Category Archives: parish churches

21 Jan

When I hear the word “culture”…

Wondering where to look next for a bit of excitement, I stumbled upon the briefing and agenda papers for the meeting of the General Synod of the Church of England to be held next month. My pulse raced and I could feel my face purpling as I read: 

“The Church of England needs to undergo a major ‘culture shift’ to mobilise lay members to spread the gospel in their everyday lives.”

My excitement was occasioned by the utter brilliance of this proposal. The Church has been around in England for 1500 years, but this is the first time a genius has arisen among the hierarchy to suggest that members of the Church might talk to their fellow-countrymen about the Christian faith. The idea is so radical and innovatory that the brain-dead ecclesiastical bureaucrat – sorry, I mean of course the pastoral expert- in Church House has actually had to coin a phrase to describe it. 

This luminous phrase is “culture shift.” And its radical nature is all in the fact that “culture” is not something we naturally associate with the contemporary Church of England

Unless of course we mean guitars and overhead projectors; with cutting up little bits of yellow paper and sticking them on bigger pieces of blue paper; of decorating cup cakes; of “holding a line dance for the Lord.” All these cultural activities, and more besides, are what the Church authorities recommend in their course booklet, Love Life, Live Lent.

Recently they produced something even better when they suggested that parish churches should become “Pokemon Hubs.”

“And behold, he saith unto them, ‘Go ye into all the world and wherever you come across anyone barmy enough to take any notice, tell him to set up a Pokemon Hub’.”

The report, entitled Setting God’s People Free, calls for Christians “…to be equipped to live out their faith in every sphere – from the factory or office, to the gym or shop – to help increase numbers of Christians and their influence in all areas of life.”

Brilliantly the Church House genius understands that, for Church members to be able to do these things, they will have to be taught.

This is an insight of truly startling originality and forces us, at the point of wonder, to contemplate the infinite depth and resourceful creativity of the mind of the contemporary Church. 

These inspired suggestions are key elements in the lay leadership strand of Renewal and Reform – the latest wheeze – sorry, “…an initiative from the Archbishops of Canterbury and York to help grow the Church.”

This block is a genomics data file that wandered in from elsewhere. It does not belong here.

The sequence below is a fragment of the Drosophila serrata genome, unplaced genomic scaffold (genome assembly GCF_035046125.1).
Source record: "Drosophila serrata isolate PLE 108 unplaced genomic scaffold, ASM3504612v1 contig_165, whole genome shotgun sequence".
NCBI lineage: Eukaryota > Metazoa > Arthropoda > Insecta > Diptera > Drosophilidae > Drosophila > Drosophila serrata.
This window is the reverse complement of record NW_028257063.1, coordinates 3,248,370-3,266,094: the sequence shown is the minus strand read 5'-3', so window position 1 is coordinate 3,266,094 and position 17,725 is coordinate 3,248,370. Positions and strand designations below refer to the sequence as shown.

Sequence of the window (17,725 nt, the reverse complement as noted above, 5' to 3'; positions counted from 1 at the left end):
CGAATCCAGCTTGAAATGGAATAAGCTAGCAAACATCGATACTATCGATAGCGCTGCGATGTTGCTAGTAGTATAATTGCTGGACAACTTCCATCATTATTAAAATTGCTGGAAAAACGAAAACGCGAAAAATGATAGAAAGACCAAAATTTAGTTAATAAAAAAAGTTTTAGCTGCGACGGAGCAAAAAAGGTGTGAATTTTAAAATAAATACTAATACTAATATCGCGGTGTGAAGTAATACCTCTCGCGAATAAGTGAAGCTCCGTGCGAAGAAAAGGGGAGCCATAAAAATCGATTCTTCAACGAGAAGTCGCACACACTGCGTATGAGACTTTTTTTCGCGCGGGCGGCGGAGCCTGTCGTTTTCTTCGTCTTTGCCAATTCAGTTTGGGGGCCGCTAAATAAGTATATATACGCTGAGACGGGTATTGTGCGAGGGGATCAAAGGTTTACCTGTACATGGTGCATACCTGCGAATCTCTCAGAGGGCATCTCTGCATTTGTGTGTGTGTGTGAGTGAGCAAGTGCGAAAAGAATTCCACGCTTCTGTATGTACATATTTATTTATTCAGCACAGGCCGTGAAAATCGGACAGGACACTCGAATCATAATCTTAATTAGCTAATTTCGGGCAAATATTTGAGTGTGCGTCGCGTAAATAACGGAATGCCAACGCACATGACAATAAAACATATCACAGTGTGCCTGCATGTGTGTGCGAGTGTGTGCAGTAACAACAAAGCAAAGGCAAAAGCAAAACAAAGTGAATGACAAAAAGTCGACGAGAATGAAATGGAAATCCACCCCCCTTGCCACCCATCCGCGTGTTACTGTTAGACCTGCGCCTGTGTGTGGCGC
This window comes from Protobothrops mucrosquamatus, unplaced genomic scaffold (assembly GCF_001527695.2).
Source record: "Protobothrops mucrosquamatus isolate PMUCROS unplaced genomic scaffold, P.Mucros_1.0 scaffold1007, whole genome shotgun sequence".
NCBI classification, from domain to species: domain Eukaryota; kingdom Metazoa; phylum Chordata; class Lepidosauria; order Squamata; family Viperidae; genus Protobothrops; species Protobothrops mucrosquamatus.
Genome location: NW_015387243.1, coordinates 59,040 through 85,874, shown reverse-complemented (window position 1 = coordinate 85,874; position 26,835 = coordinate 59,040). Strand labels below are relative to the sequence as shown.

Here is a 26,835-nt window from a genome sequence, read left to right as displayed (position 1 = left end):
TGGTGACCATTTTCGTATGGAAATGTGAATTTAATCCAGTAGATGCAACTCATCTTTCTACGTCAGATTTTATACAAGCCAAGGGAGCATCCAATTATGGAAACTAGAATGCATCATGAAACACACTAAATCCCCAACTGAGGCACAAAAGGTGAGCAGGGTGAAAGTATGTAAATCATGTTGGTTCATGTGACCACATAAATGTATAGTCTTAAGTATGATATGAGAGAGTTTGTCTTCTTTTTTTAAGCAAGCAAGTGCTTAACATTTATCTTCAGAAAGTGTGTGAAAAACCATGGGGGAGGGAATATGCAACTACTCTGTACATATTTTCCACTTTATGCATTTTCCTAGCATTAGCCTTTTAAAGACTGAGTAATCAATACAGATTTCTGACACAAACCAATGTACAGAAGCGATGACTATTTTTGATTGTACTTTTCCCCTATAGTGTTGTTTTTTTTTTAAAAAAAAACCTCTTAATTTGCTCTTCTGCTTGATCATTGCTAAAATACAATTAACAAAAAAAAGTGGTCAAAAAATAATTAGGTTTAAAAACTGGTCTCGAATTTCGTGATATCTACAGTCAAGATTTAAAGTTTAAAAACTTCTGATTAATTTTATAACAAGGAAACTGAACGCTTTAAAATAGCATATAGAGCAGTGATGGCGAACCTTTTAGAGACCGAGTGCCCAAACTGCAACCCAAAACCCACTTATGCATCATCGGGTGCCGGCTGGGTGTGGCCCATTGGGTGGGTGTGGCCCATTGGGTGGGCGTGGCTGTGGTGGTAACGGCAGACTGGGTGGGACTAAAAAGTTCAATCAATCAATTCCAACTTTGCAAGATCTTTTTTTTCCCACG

Which, being interpreted means, “The Church authorities – bishops, synods and the like – have been so mindlessly inept for so long that hardly anyone comes to Church any longer. So we’ve run out of money, folks. You’d better get out there then are pull in a few punters – or we won’t be able to pay for the synodical bureaucracy and the bishops’ expenses.”

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30 Nov

There once was a bishop who lived in a hub…

The English cathedrals are doing very nicely, thank you. The First World War Centenary Repair Fund, administered by the government, has so far contributed £40million – and a further £5.5million this week alone. And this is not their only source of revenue. Businesses are often generous in their support: for example, a few years ago Goldman Sachs gave £40million to St Paul’s for the renewal of its stonework. And this as the canons were speaking in support of the Occupy movement and excoriating the City banks. There are 44 cathedrals and they charge admission – and it’s not cheap. St Paul’s will let you in for £18, generously reduced to £16 for children and pensioners. At Westminster the fee is £20 and at York £15. the cathedrals attract 11 million visitors each year, so you hardly require pencil and paper to work out how much the Deans and Chapters are raking in – well over £150million from pay-at-the-door alone.

Mind you, they need to bring in the money to pay themselves their stipends for, while the average Vicar receives £25,000pa, cathedral Canons are paid rather more and Deans get £34,000.

There is one more big difference between the financial condition of the parish churches and that of the cathedrals. The average parish church is required to pay tens of thousand of pounds annually to diocesan central funds through an ever-increasing tax variously known as the quota, the common fund or the parish share.

The cathedrals pay nothing.

Effectually, this means that each Vicar or parish priest must be a permanent fundraiser to provide his own stipend.

So we see there operates in the Church of England a sublime equality – though some places are more equal than others.

Cathedrals have often been described – chiefly by the Bishops and Deans who inhabit them – as “the jewels in the crown of the English Church.” A spokesman for the C. of E., responding to the latest tranche of cash from that WWI Centenary Repair Fund, was even more lavish in his praise. “Our cathedrals,” he effused “are valuable community hubs.”

So we are to understand that the hierarchy’s new vision for Christian churches in England is to see them as an aspect of social work by practitioners of the social gospel – which is only the social bit without the gospel – and another sign of the Church’s suicidal secularisation perpetrated by those who were ordained and appointed to teach us about the things that are sacred.

And lo is written, “My house has been called the house of prayer, but ye have made it a community hub.”

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